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article imageGuinea Bassau promises a warm welcome to Gaddafi

By Katerina Nikolas     Sep 11, 2011 in World
Colonel Muammar Gaddafi has vowed to never leave the land of his ancestors. If he changes his mind though and fancies trying out exile, he will receive a warm welcome from the West African republic of Guinea Bissau.
As the hunt goes on for Colonel Muammar Gaddafi, the West African Republic of Guinea Bassau has promised a warm welcome if the ousted Libyan leader opts to take up the offer of exile there. The country would be a safe haven against the reach of the International Criminal Court which has a warrant out for Gaddafi’s arrest, as it is not a signatory of the Rome Statute.
On Saturday Prime Minister Carlos Gomes Junior made a statement welcoming Gaddafi, as he attended the inauguration of Jorges Carlos Fonesca as the new president of Cape Verde. Alaribiya reports Gomes Junior said Gaddafi “Deserves all the respect of our government who will host him with open arms. He will be welcome in our country, if he needs exile in our country.” Gomes Junior went on to criticize NATO air strikes as a “Flagrant violation of the rights of a sovereign country. Behind this is the fact that Westerners want Libyan oil.”As one of the poorest countries in the world Guinea Bassau has benefited from the acknowledged friendship with Gaddafi, who visited in 2009 to support the presidential campaign of Malam Bacai Sanha. The president is currently recuperating from a hospital stay in neighboring Senegal according to Reuters.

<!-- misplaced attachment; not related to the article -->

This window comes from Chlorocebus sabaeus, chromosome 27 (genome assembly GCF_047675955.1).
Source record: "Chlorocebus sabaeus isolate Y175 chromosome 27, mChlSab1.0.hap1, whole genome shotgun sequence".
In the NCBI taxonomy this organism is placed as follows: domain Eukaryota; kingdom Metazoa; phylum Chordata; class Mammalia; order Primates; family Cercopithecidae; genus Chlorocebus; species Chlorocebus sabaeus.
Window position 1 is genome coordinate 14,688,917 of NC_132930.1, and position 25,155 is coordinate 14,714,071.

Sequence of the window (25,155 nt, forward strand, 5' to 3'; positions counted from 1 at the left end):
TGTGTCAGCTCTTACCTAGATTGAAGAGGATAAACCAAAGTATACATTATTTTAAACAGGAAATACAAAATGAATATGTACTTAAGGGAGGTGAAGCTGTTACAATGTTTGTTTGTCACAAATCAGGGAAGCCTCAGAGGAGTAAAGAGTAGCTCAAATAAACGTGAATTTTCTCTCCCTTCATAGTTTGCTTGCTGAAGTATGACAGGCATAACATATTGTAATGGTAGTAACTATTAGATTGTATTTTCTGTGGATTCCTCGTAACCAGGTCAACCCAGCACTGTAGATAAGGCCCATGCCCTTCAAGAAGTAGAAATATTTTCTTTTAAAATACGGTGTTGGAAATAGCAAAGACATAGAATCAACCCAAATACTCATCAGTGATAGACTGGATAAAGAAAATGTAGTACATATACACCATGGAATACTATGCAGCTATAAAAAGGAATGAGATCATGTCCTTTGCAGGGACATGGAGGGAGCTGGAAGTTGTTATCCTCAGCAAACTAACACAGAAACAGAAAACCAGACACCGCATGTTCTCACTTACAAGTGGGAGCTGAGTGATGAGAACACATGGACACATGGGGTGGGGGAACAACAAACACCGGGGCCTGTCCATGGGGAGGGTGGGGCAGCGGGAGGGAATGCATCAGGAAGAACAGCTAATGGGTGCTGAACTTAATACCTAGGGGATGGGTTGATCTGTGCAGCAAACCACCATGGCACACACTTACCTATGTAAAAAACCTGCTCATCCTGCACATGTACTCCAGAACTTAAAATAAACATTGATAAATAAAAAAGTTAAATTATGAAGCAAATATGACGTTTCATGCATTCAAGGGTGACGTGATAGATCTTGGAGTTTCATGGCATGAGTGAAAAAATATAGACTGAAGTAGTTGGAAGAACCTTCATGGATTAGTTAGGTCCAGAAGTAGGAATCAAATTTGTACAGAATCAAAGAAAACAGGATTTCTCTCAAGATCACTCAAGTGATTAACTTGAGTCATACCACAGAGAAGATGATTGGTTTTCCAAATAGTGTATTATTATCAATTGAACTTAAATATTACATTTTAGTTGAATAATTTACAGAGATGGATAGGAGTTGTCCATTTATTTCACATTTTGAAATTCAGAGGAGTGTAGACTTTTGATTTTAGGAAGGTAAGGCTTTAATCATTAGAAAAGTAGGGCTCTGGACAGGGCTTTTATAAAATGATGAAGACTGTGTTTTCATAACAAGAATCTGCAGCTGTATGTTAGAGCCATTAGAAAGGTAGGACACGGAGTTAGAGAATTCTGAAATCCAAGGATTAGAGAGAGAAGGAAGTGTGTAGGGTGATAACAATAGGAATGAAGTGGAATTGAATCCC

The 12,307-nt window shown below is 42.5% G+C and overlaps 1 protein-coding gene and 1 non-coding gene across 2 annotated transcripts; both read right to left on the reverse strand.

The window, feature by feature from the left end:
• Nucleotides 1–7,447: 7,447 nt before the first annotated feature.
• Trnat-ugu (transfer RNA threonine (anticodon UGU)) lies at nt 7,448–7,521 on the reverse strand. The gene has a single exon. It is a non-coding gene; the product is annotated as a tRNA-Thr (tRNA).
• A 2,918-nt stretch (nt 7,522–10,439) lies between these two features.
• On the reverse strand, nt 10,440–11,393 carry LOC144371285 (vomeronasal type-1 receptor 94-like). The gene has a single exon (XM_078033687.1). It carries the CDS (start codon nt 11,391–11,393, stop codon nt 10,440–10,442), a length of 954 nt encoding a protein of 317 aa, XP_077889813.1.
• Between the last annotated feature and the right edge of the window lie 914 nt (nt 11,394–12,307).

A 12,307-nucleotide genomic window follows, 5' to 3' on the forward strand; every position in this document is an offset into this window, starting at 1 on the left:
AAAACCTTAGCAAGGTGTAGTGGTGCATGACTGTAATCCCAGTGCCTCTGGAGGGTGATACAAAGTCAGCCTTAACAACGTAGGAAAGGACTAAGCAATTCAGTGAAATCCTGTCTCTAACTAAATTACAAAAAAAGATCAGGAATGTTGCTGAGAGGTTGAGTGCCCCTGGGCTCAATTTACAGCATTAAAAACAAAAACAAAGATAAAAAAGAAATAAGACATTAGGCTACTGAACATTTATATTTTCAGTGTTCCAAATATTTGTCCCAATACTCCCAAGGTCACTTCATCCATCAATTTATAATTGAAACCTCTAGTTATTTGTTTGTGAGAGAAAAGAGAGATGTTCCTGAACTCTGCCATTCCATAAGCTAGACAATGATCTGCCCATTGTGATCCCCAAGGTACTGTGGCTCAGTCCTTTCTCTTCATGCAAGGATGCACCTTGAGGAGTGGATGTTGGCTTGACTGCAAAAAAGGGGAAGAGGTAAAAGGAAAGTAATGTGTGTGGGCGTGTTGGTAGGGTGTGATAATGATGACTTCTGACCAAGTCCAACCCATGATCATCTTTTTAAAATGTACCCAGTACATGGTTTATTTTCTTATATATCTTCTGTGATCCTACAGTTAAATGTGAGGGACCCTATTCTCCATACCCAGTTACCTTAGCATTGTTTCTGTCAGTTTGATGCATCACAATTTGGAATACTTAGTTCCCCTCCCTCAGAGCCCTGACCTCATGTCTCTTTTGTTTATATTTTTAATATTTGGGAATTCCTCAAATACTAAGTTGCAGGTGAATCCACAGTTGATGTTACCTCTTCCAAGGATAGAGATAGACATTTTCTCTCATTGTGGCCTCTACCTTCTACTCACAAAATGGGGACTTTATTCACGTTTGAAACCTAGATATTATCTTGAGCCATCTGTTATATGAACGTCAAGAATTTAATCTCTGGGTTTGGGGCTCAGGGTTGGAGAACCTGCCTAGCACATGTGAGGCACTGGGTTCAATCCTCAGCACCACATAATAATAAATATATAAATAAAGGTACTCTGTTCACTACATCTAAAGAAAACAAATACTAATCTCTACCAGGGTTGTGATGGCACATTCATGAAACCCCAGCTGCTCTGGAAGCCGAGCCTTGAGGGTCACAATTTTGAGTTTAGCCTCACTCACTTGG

Guinea Bassau has welcomed Libyan investment and is now demonstrating its loyalty for past favors. The green flag of Libya flies again after a brief raising of the rebel flag. The Telegraph reported that last week Gaddafi vowed "Gaddafi won't leave the land of his ancestors," but if he did choose to take at least temporary exile in Guinea Bassau he would find certain similarities to the Libya he claimed 42 years ago.
According to CIA statistics the former Portuguese colony has a population of just 1.6 million but boasts unexploited deposits of petroleum. The Guineans have comparatively low literacy rates but are enjoying a period of relative stability under Sanha. Drug trafficking is becoming one of the most lucrative trades.
Whatever charges are thrown against Gaddafi he successfully turned Libya around from one of the poorest countries in the world to the second richest nation in Africa. The Guineans may well be tempted to take his advice on running the republic if they lure him to seek refuge there.
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